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Mississippi's Barry Gollott made his fortune in the auto salvage business. To guard against what he sees as an inevitable economic collapse should the U.S. default on its $19 trillion national debt, Gollott has sunk a good chunk of that nest egg into four Kentucky farms.

"In a doomsday economy, farms are where the food has to come from," said Gollott, age 71, who has also poured assets into blueberry farms in Chile. "The way we are going, I think default is inevitable."

Another 20 percent of Gollott's money has been sunk into gold and silver. And then there's his purchase of an Alabama farm, a rural family refuge against a potential economic apocalypse with hyper-inflation and food shortages in the U.S., troubles akin to the likes of Venezuela or Greece in recent years.

Conservative investors like Gollott, many of them self-made millionaires, are finding safety for their assets in the farmland investor pools assembled by American Farm Investors, a Lexington investment firm conceived in the ashes of the 2008 Great Recession.

To date, the annual financial returns on the nine farms purchased and managed by AFI mirror or exceed results achieved by investors in the bond market. Unlike stocks and bonds, farmland is something an investor can touch, or visit. Unlike volatile securities, farmland's been appreciating in value an average 5 percent annually.

American Farm Investors is the dream child of Brian Luftman, a financial whiz kid who once traded derivatives in the cattle pit of the Chicago Mercantile Exchange. On his best day, he made $200,000. On his worst day, he lost $150,000. He did that for 10 years. He saw the bank crisis coming and began liquidating his stocks in 2006. He bought gold.

"I was making money and I was good at it," Luftman said. "At the end, I wanted to walk away."

"Because the market was so scary, so tumultuous, and the banks were on the verge of collapse, I bought a farm," Luftman said of Illinois acreage purchased for $4,800 per acre in November 2008, two months after the crash. Three years later, Luftman sold that same farm near Champagne for $8,800 an acre.

When he looked around for a company that managed farmland for investors like himself, Luftman could not find one. So he created American Farm Investors in Kentucky, his home state, in 2011.

A typical AFI deal is the Danville, Ky. farm just purchased with $1.4 million raised in $100,000 increments from different investors. These are people with a net worth of at least $1 million, a requirement of the Securities & Exchange Commission for these types of deals. Farmland investments are long-term arrangements, like that 226-acre William Crow farm expected to produce an annual cash flow of between 1.5 and 3.5 percent. AFI leases the land to farmers, in that instance grain crops bound for bourbon distilleries. Within the city's limits, the Danville farm may be ripe for residential or commercial development, but would require a vote of the majority of investors before it could be sold.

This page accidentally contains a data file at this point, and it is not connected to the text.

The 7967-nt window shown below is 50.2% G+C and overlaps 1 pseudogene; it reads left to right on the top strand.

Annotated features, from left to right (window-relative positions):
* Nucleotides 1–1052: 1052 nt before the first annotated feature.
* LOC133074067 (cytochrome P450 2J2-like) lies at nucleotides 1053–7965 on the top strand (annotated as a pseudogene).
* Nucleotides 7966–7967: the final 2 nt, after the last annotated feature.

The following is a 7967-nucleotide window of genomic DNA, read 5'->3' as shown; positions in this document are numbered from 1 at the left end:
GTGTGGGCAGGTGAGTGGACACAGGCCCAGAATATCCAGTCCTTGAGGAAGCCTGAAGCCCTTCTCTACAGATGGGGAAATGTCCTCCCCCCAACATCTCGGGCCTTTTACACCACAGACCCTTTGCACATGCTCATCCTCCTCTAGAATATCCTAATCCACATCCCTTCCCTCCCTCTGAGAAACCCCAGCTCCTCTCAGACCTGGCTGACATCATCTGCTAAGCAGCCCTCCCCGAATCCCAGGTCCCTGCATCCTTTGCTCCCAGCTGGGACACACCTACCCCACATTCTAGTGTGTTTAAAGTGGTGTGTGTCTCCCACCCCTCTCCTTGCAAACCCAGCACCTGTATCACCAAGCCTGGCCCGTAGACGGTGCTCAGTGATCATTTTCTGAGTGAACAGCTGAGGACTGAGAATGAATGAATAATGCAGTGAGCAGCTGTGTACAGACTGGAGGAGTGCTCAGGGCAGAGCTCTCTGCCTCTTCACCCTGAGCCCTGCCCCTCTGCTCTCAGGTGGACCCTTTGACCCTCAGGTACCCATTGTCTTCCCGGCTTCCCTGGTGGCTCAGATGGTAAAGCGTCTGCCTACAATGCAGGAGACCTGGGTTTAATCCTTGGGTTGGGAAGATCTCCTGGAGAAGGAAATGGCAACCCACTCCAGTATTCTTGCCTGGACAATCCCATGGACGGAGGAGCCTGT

Kris Schmitz has never visited any of the three Kentucky farms he owns in part via his investments with AFI. Schmitz is a 40-year-old currency trader whose income from investments exceeds that of his day job as a high school teacher in rural Minnesota. Like Luftman, he believes high federal debt jeopardizes the economy. He's wary of electronic trading, of hackers, of last-minute changes in monetary policy by banking bureaucrats.

"I want to own something very real in this very fake world," Schmitz said, who added he's part of a growing vanguard of investors holding tangible investments like gold, land, ammunition and artwork.

Biff Buckley is the retired owner of a Lexington commercial insurance agency. For him, there's no safer place to put his money than real estate. He has purchased four stakes in four farms operated by AFI. Unlike other real estate investments that might be leveraged by a mortgage, the farmland is owned outright by investors, away from the clutches of any bank, Buckley said.

"There is something special about being able to drive by an asset and pick the dirt up and run it through your fingers," Buckley, 66, said. "Come spring fever, I might drive out there and pull a leaf off a soybean plant and smell it."

Luftman acquires one to two farms annually, running each through a battery of tests for soil quality, water resources, and long-term yields. While his deals are privately traded, they mirror growing interest in an emerging cropland investment sector.

Since 2013, publicly traded farmland investment real estate trusts have sprouted up, like Farmland Parntners Inc. and Gladstone Land Corp. Institutional investors, like TIAA-CREF, are increasingly recruiting municipal and pension fund investors for cropland returns, the Wall Street Journal reported last year.

In his Lexington attic, Luftman has also stored three months worth of food. He's got some gold and a gun and a lot of investments, like land, that are "real assets."

"Ideally our world continues to revolve with a massive government debt. That could continue for 50 more years," Luftman said.

Unlike most of his friends, Luftman predicted Donald Trump would win the presidency. He won $1,500 making those bets.

"A run on the banks could happen tomorrow, anything that causes the public to worry can cause disruption," he said. "It will happen in my lifetime. I'm certain of it."

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